Your user agreement with Equifax usually contains small print that says you can’t sue them– except in small claims court, thanks to an arbitration clause. So how can you sue Equifax and get good compensation? We lay out the rules.
Before you sue Equifax you need to make sure your case qualifies. Small claims courts are reserved for specific types of legal issues and they have limits.
If your claim doesn’t fall within the limits of your state’s small claims court, you’ll have to arbitrate your claim instead.
Assuming your case qualifies the first requirement for most small claims courts is to ask the company to voluntarily provide a solution. So before you can sue Equifax you have to ask them to fix your problem.
This is done through the formal process of a demand letter. The demand letter is a very simple letter that just explains your contact information, your problem, and what you want Equifax to do to solve that problem.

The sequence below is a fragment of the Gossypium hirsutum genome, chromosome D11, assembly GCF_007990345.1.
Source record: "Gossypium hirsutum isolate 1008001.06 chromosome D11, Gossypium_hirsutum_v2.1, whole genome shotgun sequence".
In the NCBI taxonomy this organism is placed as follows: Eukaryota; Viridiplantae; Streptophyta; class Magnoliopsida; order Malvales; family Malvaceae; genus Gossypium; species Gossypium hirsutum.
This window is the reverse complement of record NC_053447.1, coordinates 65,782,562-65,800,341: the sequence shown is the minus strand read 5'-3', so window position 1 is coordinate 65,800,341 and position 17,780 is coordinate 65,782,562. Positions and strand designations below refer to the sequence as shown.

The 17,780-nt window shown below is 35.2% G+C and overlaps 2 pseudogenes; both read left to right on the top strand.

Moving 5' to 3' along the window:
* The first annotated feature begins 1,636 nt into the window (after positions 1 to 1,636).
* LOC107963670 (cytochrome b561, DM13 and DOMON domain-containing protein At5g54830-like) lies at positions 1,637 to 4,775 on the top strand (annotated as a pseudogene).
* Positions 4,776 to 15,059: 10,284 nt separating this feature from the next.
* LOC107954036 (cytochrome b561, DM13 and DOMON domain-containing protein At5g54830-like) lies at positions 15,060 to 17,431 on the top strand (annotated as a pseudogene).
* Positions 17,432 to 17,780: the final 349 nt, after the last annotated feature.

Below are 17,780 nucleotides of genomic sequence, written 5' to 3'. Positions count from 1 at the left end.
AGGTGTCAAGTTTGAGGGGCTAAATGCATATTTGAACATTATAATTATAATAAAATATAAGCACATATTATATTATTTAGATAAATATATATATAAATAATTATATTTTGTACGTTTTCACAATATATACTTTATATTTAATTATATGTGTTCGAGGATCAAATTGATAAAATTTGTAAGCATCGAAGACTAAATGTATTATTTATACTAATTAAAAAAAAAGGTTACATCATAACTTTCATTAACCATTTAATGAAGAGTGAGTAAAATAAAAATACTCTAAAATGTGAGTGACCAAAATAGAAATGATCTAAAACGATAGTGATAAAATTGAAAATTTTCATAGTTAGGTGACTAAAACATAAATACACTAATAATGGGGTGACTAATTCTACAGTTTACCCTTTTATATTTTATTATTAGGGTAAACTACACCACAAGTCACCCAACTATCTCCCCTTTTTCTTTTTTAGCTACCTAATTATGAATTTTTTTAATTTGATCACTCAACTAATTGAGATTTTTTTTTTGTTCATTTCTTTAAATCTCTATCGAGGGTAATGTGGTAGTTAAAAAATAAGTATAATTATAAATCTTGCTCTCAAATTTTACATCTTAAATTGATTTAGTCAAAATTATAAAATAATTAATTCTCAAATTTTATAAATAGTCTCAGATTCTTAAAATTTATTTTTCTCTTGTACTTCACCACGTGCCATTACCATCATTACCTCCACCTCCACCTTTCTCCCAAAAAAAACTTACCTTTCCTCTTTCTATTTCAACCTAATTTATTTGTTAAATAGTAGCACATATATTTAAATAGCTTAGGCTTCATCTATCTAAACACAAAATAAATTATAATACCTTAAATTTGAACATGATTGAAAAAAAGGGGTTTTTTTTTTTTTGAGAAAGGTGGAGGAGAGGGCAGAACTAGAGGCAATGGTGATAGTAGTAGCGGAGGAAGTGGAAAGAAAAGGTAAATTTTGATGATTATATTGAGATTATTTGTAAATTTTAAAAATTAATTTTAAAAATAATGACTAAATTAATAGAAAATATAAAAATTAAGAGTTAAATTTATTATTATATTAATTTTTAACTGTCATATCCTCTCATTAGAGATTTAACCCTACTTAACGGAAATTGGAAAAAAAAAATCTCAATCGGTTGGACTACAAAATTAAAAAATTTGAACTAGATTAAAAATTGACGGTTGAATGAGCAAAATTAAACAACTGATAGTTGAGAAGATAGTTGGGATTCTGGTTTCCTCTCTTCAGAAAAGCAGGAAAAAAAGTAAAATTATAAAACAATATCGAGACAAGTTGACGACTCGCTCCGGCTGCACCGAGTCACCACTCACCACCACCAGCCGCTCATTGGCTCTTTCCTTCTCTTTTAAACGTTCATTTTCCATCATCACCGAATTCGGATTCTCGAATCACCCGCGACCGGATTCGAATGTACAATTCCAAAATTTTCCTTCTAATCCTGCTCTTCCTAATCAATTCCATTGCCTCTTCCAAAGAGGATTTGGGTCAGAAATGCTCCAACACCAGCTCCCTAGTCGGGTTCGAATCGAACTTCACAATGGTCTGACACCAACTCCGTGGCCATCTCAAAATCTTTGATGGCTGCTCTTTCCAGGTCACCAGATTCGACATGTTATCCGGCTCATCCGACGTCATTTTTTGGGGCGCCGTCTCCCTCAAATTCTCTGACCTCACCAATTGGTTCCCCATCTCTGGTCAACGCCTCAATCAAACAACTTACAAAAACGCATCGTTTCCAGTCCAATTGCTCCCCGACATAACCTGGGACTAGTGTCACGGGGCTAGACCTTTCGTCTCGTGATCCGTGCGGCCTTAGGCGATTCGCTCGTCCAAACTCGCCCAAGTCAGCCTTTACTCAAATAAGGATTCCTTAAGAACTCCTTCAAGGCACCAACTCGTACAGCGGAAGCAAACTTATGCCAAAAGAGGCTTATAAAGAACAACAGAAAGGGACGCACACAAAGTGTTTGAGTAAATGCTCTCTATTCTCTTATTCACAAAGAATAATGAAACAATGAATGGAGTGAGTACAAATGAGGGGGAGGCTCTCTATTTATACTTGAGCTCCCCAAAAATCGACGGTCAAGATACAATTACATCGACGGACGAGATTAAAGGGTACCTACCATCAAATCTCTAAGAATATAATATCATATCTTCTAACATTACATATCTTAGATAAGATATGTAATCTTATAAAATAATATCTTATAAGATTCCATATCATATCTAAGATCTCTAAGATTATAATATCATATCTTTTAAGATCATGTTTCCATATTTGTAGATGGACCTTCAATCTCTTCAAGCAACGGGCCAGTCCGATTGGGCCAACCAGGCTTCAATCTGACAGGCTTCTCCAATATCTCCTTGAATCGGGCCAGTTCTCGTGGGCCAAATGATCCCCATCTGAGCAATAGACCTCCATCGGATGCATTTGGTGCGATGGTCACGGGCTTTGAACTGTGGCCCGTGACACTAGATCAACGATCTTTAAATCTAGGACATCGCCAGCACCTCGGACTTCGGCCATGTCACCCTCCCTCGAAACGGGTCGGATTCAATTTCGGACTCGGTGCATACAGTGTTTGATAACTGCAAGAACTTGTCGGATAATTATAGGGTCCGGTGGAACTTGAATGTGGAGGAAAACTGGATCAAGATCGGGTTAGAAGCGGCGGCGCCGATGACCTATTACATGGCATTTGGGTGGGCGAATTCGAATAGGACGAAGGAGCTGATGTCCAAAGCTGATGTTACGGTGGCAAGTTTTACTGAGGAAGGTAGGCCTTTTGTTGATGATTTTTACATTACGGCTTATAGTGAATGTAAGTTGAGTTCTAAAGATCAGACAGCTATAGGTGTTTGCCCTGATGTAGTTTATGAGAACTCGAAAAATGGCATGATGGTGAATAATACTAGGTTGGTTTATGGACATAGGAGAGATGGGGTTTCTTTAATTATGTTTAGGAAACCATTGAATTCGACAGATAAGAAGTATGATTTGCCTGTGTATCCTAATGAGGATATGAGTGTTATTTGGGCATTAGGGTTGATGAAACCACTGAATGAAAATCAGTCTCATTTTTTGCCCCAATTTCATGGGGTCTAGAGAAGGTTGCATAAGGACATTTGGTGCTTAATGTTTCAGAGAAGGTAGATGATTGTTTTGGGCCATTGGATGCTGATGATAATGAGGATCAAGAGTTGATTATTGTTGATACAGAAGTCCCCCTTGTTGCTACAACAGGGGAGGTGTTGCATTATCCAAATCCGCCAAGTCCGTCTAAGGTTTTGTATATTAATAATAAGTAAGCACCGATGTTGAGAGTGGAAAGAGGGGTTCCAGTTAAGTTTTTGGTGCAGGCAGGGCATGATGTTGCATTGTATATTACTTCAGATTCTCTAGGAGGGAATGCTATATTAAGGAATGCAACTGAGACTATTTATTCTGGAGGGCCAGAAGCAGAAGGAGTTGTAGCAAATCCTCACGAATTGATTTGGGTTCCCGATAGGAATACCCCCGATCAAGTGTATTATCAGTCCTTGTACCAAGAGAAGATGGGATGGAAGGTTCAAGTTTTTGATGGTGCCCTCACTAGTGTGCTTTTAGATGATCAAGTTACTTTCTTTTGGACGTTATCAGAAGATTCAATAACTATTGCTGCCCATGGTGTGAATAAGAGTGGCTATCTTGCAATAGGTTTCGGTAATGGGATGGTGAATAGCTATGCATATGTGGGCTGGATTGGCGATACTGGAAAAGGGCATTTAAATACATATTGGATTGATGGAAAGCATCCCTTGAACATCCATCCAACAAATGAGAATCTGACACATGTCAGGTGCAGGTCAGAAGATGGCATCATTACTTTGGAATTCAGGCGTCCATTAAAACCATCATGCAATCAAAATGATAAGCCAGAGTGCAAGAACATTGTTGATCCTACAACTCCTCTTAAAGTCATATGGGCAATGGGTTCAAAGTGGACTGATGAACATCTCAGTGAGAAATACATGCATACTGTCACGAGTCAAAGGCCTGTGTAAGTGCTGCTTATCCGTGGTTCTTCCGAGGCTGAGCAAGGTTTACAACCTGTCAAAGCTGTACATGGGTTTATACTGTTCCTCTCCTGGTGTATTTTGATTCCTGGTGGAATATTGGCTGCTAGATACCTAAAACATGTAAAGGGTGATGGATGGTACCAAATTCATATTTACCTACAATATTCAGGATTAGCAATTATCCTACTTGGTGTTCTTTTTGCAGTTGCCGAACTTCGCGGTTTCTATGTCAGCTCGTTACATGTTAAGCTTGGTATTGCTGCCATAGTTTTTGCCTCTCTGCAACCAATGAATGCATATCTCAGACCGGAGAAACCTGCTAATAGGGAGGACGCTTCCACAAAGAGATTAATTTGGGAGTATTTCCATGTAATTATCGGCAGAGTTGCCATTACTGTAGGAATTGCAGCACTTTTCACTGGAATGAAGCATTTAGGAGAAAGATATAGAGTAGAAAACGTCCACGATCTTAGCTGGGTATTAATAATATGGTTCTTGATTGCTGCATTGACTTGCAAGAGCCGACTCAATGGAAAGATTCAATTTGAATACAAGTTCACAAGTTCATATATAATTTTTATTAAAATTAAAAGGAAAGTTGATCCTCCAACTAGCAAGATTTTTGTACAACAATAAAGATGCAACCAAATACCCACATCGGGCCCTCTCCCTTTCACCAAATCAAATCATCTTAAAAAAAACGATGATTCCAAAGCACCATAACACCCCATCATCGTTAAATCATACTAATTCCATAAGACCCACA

You send a hard copy of this demand letter to their official mailing address.
1550 Peachtree Street, NW
Atalnta, GA 30309
If you would like examples of demand letters or more information about how to write them, you can find an excellent guide here.
Now you have to bring the documents to the court and officially file. This is where the courts put it on record that you are going to sue Equifax and assign you a court date.
For this process most small claims courts require that you appear in person but in some small cases you might be able to send your documents through the mail, through fax, or in rare cases online.
The county clerk will charge you a small claims court filing fee the amount of which can be found on your state court website. Once you pay the fee and all the documents are in order they will stamp them and assign you a hearing.
Assuming you followed all the rules now you have to head to court for your hearing. With this hearing you presented the judge any evidence you have.
Be sure to bring your stamped copy of all the forms you filed and your evidence. Equifax may or may not send someone to oppose you but in any case it’s your job to present to the judge why you decided to sue Equifax and why you deserve compensation.
Ready to sue Equifax in small claims court?
If this sounds too hard and expensive, try consumer arbitration instead…
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